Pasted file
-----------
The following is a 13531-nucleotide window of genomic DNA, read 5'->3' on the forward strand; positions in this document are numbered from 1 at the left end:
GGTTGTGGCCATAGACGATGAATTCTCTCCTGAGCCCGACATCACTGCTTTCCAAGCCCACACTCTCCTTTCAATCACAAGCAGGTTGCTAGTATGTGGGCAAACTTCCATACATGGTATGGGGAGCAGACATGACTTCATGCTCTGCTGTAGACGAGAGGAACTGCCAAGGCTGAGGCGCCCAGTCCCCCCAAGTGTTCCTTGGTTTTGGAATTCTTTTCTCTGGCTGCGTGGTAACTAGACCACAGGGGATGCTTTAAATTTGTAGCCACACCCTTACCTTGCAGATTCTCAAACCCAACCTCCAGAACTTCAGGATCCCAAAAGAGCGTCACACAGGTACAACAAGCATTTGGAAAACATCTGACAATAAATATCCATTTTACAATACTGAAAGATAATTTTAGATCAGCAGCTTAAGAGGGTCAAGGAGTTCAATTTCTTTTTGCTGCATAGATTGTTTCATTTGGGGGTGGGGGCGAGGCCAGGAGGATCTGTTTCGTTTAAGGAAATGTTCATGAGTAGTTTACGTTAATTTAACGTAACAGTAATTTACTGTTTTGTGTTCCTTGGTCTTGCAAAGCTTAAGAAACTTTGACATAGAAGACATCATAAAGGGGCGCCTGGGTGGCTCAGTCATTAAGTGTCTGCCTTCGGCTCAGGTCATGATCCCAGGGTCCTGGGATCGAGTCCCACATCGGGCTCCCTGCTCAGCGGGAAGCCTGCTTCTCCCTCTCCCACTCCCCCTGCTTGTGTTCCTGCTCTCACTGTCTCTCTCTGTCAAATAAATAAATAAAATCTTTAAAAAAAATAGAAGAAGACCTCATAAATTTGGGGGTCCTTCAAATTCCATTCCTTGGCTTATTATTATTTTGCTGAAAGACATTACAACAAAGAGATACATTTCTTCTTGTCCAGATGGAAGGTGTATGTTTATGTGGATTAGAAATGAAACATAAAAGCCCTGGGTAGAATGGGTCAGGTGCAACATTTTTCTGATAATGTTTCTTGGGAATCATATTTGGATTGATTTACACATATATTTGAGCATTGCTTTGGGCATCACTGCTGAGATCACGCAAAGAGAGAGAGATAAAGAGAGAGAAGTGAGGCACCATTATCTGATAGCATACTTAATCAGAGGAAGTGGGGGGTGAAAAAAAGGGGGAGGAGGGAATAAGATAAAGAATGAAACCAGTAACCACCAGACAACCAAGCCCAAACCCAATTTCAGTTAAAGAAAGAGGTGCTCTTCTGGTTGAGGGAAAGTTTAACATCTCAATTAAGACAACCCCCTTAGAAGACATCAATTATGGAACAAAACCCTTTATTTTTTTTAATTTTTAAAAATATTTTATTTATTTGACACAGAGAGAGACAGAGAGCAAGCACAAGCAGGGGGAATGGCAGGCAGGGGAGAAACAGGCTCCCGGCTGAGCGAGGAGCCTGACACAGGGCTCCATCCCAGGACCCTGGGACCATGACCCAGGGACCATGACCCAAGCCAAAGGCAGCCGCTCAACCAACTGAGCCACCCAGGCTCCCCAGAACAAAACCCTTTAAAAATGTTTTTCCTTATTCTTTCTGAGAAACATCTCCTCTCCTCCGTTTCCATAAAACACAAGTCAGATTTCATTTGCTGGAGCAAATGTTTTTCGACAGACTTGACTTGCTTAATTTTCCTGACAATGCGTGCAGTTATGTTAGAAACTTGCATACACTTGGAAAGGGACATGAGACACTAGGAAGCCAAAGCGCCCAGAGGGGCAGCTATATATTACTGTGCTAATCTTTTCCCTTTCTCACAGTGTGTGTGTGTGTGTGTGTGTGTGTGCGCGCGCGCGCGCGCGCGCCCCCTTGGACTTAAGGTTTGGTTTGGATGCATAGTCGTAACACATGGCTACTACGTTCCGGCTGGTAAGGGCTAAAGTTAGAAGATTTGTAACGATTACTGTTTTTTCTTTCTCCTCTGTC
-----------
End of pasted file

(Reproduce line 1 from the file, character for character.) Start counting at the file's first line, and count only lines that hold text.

The following is a 13531-nucleotide window of genomic DNA, read 5'->3' on the forward strand; positions in this document are numbered from 1 at the left end: